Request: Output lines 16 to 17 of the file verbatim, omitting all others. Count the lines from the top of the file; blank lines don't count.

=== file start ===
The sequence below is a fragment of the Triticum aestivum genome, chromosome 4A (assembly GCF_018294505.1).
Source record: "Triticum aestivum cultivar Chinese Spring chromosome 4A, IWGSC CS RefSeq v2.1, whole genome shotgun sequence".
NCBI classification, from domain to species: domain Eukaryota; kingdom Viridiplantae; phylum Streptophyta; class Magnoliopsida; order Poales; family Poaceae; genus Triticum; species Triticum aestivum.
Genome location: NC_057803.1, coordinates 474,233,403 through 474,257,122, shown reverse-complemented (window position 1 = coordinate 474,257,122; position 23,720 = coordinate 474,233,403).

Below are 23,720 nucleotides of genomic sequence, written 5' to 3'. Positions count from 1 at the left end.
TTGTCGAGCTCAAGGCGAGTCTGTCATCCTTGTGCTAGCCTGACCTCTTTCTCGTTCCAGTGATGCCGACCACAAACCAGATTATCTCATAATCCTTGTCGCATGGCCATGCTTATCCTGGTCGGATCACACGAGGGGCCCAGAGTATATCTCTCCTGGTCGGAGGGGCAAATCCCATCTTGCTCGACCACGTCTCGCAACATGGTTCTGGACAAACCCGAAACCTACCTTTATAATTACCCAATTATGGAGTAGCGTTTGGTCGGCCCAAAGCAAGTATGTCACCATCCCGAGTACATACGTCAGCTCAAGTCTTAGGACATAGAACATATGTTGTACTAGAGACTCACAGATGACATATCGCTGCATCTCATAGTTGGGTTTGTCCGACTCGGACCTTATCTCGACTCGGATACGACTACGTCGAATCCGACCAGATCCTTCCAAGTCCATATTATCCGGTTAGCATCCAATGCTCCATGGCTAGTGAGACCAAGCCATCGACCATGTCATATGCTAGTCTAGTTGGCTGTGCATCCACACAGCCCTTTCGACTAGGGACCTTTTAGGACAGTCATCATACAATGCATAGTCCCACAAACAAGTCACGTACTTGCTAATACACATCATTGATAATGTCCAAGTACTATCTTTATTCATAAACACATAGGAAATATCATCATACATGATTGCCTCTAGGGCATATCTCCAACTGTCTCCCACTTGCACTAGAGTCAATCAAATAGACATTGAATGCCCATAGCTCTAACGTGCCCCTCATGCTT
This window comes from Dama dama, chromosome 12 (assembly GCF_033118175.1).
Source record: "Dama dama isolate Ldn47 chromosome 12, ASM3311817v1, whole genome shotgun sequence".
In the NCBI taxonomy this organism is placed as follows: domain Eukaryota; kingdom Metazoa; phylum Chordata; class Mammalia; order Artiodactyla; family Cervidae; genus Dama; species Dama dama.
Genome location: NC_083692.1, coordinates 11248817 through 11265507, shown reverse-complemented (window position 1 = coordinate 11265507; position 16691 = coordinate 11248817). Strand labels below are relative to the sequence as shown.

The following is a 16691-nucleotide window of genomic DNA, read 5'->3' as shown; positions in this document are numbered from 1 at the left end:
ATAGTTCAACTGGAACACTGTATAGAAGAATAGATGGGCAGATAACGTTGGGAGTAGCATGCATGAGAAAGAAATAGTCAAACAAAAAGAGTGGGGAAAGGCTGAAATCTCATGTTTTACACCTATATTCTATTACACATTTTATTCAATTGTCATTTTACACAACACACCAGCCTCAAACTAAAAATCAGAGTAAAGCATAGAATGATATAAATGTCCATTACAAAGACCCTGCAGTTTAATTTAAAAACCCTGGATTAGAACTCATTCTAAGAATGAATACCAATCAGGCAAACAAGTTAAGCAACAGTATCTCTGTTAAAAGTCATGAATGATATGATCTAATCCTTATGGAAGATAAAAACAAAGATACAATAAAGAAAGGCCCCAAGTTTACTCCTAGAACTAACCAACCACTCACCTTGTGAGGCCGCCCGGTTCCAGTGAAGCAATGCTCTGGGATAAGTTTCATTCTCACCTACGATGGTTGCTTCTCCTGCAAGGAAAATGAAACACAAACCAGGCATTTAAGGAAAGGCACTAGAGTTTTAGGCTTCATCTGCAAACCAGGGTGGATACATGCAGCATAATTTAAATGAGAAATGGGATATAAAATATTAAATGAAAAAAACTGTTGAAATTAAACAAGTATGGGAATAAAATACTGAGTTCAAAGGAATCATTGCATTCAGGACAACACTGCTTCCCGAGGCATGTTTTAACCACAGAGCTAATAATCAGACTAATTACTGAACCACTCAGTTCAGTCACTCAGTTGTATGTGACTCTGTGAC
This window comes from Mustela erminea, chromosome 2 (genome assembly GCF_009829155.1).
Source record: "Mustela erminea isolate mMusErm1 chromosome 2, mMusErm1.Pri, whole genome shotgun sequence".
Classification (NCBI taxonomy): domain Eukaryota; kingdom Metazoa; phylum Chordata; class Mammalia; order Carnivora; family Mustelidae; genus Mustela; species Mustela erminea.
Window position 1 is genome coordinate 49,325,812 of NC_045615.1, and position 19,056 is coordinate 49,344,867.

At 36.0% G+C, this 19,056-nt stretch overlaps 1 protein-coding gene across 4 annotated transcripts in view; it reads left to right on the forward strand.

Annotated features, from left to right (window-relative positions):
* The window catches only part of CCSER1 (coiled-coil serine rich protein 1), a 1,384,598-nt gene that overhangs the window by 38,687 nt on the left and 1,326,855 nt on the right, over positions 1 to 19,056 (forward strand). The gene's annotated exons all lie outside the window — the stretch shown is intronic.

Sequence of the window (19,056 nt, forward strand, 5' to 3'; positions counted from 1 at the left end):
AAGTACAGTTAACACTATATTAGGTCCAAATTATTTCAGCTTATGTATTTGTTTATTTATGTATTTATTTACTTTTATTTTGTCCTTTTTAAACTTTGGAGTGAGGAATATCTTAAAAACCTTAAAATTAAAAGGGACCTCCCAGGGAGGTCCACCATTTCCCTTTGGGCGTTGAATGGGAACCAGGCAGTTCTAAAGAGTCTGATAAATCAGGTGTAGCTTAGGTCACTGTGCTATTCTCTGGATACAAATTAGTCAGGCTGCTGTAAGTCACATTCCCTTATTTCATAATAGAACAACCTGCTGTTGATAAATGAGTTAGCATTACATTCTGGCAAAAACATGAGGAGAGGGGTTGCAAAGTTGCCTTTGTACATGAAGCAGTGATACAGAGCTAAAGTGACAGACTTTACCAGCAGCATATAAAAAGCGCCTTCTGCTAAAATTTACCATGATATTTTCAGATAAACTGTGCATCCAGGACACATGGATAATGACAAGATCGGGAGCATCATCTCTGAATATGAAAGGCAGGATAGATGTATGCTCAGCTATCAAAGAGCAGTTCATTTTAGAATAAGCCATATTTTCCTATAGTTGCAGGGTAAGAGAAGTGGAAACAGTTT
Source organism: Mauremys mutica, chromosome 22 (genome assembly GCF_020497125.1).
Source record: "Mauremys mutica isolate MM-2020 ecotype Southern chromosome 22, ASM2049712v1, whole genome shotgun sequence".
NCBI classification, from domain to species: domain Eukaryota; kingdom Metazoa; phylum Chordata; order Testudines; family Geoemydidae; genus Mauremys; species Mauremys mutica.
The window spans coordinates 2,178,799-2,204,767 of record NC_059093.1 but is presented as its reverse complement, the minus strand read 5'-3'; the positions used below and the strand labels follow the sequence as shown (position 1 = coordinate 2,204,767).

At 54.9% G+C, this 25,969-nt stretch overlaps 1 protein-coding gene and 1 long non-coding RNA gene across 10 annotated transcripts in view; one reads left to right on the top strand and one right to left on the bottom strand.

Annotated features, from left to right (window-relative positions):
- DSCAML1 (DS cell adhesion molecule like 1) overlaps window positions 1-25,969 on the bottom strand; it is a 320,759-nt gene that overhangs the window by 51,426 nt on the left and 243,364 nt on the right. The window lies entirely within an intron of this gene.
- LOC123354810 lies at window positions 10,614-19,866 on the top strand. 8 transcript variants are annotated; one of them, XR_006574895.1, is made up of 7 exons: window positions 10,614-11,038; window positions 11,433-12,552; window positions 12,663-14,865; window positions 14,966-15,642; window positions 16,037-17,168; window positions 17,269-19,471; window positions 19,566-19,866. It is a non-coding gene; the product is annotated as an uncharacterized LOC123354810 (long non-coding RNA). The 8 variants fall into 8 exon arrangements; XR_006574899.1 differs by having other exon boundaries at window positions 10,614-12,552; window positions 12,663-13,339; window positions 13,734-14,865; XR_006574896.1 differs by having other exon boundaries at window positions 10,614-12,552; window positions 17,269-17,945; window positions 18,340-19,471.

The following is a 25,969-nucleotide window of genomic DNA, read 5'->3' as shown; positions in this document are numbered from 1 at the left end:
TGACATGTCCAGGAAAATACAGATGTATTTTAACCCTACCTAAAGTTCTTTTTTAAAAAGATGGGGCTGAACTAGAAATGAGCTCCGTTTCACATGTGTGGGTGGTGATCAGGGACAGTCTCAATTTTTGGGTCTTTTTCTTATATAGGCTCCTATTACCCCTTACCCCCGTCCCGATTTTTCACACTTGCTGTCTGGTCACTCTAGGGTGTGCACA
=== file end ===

Window position 1 is genome coordinate 49,325,812 of NC_045615.1, and position 19,056 is coordinate 49,344,867.

At 36.0% G+C, this 19,056-nt stretch overlaps 1 protein-coding gene across 4 annotated transcripts in view; it reads left to right on the forward strand.